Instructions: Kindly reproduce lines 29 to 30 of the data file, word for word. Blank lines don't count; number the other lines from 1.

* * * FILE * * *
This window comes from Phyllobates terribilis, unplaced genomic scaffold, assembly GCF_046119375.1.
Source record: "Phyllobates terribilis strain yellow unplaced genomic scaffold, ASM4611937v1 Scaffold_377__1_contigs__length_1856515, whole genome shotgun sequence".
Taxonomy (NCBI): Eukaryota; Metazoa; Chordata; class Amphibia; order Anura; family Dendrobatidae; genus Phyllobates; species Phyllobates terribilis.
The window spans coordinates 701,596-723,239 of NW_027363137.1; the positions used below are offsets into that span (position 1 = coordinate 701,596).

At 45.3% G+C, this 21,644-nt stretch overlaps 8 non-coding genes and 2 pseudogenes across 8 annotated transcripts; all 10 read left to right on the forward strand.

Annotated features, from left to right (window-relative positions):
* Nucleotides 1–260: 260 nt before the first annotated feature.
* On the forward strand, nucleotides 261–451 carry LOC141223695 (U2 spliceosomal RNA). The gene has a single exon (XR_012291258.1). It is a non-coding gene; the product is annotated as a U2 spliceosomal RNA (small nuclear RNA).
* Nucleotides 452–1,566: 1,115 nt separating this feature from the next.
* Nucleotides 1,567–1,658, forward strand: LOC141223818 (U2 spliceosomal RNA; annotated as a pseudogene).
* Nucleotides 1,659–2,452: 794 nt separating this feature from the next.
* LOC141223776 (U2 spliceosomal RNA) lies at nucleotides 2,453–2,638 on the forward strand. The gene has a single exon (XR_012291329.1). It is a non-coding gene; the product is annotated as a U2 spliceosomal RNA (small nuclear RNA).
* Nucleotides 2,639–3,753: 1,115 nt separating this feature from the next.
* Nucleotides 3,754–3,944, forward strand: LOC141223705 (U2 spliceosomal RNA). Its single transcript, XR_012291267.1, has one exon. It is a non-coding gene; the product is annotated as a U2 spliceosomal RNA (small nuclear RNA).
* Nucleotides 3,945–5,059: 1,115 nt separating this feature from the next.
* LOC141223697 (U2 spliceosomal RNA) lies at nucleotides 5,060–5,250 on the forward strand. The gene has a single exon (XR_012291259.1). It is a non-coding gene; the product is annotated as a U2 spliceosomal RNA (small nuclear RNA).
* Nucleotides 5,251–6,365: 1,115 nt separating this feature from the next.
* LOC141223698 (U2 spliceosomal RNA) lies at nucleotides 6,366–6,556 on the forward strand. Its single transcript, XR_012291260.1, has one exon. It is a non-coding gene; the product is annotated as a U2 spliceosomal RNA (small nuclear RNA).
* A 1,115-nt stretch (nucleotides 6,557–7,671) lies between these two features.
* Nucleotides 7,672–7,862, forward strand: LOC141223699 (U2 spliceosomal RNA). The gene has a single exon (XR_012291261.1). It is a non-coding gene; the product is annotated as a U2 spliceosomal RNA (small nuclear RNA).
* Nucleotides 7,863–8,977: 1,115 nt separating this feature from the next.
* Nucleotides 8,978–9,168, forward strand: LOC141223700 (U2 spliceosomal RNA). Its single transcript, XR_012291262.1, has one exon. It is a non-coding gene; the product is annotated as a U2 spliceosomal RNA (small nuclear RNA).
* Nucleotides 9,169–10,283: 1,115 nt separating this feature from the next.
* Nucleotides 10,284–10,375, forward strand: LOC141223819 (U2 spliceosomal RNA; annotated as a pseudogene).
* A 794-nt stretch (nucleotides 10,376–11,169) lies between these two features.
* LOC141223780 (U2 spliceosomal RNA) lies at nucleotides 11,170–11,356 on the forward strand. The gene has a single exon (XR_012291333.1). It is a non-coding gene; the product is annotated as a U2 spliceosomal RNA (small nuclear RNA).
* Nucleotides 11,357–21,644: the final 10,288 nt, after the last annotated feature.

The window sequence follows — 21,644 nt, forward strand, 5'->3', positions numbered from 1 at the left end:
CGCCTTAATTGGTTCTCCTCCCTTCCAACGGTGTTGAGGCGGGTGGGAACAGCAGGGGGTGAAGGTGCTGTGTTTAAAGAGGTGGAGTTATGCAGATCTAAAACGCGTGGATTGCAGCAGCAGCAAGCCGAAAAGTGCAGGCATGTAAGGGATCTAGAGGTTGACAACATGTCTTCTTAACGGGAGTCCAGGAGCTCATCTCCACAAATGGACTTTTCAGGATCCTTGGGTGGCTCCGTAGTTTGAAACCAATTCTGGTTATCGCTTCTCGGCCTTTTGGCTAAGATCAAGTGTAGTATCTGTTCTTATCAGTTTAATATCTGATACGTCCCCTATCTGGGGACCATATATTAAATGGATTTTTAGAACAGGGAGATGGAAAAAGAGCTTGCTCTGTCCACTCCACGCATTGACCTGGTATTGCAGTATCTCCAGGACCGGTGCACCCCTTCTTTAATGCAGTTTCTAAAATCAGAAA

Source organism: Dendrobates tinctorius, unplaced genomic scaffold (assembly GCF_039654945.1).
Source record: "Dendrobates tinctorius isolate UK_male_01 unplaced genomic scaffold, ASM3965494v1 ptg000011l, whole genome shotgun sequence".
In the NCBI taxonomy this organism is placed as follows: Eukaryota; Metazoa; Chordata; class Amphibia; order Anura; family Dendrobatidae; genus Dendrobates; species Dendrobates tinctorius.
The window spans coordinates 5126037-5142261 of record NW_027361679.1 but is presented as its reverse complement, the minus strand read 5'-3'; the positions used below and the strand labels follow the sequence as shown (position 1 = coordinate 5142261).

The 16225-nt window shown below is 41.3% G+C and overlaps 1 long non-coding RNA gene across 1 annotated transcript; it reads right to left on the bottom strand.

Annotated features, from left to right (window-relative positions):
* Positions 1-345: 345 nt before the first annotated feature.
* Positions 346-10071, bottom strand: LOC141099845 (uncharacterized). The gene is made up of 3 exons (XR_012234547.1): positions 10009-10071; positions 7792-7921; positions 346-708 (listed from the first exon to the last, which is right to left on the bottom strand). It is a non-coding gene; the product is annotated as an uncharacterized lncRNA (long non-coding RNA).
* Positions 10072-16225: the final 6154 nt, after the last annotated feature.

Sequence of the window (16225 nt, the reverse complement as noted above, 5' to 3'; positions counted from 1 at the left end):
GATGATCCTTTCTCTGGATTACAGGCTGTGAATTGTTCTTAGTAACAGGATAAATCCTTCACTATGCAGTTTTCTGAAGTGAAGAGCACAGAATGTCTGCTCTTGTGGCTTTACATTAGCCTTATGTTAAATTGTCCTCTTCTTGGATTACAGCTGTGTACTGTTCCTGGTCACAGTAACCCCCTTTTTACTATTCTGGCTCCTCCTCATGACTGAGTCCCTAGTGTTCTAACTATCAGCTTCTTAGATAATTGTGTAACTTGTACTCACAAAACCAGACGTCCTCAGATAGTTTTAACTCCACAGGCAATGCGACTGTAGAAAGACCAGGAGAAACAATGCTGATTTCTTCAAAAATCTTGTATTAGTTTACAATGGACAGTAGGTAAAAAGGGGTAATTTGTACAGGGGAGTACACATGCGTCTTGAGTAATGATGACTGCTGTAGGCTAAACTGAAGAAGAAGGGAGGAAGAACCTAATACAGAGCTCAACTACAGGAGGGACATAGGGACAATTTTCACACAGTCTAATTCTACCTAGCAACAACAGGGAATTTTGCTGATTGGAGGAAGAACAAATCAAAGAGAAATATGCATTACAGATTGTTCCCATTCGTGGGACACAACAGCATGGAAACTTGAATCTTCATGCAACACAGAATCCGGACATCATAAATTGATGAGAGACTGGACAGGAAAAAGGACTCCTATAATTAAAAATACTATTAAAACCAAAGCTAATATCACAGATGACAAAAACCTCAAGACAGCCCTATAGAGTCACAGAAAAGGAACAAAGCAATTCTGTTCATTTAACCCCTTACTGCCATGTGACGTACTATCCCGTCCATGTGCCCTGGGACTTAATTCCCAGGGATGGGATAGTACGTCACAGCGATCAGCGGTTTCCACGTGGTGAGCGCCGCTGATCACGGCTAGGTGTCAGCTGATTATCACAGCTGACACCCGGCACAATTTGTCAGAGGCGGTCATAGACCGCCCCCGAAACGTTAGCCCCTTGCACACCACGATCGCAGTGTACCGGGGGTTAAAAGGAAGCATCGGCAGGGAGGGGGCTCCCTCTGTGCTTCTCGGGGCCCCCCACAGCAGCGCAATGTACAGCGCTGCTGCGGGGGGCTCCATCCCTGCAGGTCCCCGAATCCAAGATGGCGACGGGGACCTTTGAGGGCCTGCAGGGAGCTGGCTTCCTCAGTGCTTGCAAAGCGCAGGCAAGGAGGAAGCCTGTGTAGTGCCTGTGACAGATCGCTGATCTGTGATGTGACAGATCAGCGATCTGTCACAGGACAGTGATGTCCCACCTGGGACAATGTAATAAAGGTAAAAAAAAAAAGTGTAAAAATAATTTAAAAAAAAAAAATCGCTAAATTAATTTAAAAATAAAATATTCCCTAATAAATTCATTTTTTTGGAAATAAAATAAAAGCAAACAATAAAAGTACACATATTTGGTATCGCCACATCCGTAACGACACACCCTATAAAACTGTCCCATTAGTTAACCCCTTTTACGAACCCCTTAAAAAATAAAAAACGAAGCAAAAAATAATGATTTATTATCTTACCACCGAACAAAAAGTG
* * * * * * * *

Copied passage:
CGCCTTAATTGGTTCTCCTCCCTTCCAACGGTGTTGAGGCGGGTGGGAACAGCAGGGGGTGAAGGTGCTGTGTTTAAAGAGGTGGAGTTATGCAGATCTAAAACGCGTGGATTGCAGCAGCAGCAAGCCGAAAAGTGCAGGCATGTAAGGGATCTAGAGGTTGACAACATGTCTTCTTAACGGGAGTCCAGGAGCTCATCTCCACAAATGGACTTTTCAGGATCCTTGGGTGGCTCCGTAGTTTGAAACCAATTCTGGTTATCGCTTCTCGGCCTTTTGGCTAAGATCAAGTGTAGTATCTGTTCTTATCAGTTTAATATCTGATACGTCCCCTATCTGGGGACCATATATTAAATGGATTTTTAGAACAGGGAGATGGAAAAAGAGCTTGCTCTGTCCACTCCACGCATTGACCTGGTATTGCAGTATCTCCAGGACCGGTGCACCCCTTCTTTAATGCAGTTTCTAAAATCAGAAA

Source organism: Dendrobates tinctorius, unplaced genomic scaffold (assembly GCF_039654945.1).